Thursday, April 27, 2017

19th Annual MD Film Festival Kicks Off

Written by  Frankie Kujawa
Think ‘real cat,’ not MGM Think ‘real cat,’ not MGM

The 19th Annual Maryland Film Festival will take place from Wednesday, May 3rd to Sunday, May 7th in the Station North Arts and Entertainment District. Coinciding with the opening of the Stavros Niarchos Foundation Parkway Theatre (SNF Parkway), festival events are all within walkable distances around the theatre, at venues including MICA’s Brown Center, Gateway Building, and Lazarus Studio Center.

Among the recently released 11 documentaries to be featured, two films come from the creative minds of local Baltimore filmmakers. Theo Anthony’s Rat Film is a feature-length documentary that uses a rat, as well as the humans they interact with, to explore the history of Baltimore. Director Anthony is also an alumnus of both the 2015 and 2016 MdFF for his respective short films “Chop My Money” and “Peace in the Absence of War.”

Ramona S. Diaz, another Baltimore-based filmmaker, will bring audiences her documentary Motherland. Having premiered at this year’s Sundance Film Festival (2017) the film delves into the world’s busiest maternity ward, located in the Philippines. Diaz is also a past alumnus of the MdFF for her work on 2004’s “Imelda” and 2011’s “The Learning.”

Eliza Hittman’s Sundance award-winning film “Beach Rats” will also be making its Baltimore debut at the MdFF. Having debuted at this year’s 2017 Sundance festival, the director has garnered much praise for her captivating character study of Frankie, an aimless teenager trying to escape his summer of misery. Dealing with his dying father and overbearing mother, Frankie splits his time by carousing with his trouble-maker friends and flirting with older men online. As his online chatting life intensifies, Frankie finally starts hooking up with guys while at the same time entering into a relationship with a young woman. Frankie’s struggles and decisions ultimately leave him spiraling towards an ending that will have consequences for all involved. English actor Harris Dickinson plays Frankie with depth that is winning him plenty of buzz for his debut film.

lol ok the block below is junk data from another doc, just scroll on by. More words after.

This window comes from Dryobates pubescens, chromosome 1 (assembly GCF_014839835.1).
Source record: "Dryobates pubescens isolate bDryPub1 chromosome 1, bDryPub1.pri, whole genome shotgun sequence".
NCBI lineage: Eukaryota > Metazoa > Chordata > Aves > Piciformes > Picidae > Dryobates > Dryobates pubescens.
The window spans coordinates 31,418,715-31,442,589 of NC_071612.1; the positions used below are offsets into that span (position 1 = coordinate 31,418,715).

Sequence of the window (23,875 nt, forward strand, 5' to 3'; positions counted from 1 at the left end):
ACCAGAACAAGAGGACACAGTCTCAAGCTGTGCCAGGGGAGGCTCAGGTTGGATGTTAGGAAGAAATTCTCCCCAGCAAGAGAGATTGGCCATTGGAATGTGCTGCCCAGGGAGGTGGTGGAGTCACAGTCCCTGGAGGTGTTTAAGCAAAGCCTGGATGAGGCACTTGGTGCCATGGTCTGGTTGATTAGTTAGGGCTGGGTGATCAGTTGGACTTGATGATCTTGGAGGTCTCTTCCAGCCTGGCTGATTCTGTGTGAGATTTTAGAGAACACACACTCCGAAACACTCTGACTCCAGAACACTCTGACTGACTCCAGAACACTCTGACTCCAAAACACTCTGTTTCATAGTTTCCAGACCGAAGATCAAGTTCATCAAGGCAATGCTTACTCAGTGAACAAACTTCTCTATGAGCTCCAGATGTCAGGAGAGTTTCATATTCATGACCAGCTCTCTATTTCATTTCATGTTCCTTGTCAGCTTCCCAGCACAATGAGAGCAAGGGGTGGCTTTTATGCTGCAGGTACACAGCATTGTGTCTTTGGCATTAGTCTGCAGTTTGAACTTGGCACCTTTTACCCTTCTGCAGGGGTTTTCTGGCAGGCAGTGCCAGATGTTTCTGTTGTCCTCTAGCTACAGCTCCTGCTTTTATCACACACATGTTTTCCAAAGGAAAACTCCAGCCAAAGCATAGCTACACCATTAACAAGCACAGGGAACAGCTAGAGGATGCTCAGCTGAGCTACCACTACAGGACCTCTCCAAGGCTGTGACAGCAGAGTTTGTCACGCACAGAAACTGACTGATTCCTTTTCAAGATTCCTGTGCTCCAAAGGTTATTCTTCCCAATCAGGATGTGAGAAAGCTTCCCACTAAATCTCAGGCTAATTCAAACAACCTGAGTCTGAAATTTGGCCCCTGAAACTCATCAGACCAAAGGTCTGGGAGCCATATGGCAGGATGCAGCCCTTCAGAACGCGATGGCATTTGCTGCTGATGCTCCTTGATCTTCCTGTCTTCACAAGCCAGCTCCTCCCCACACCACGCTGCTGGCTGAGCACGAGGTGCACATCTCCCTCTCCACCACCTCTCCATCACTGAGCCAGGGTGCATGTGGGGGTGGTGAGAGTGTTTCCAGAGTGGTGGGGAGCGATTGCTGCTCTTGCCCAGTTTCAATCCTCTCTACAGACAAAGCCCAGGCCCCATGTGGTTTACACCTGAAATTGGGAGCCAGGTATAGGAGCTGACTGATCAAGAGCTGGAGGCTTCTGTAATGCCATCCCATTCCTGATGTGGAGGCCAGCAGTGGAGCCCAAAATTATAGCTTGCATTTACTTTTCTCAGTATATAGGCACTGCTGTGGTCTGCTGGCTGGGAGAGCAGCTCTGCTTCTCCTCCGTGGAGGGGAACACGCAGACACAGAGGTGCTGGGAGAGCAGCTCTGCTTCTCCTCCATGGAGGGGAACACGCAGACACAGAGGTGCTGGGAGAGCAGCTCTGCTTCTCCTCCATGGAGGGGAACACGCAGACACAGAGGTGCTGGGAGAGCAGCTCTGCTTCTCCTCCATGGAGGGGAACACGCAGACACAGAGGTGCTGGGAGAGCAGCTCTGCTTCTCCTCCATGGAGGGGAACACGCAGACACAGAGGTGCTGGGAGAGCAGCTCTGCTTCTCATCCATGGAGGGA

As excitement for the upcoming Maryland Film Festival begins to permeate throughout Baltimore, many filmgoers are thrilled in the fact that the festival finally has a permanent home in the SNF Parkway Theatre. “We have expanded into year-round movie options for people,” explained Jed Dietz, founding director of the festival. “Now we have a way to fill this huge gap that we’ve seen in the moviegoing options in Baltimore. We can now give small distributers and filmmakers who don’t get distribution a way to show their movie in one more market. This movement that is happening – art house conversion – is something now which we are a part of. There are 200-plus movie theaters around the country that are independent movie theaters showing emerging independent film and now we’ll have that in Baltimore.”

For more information on the Maryland Film Festival visit


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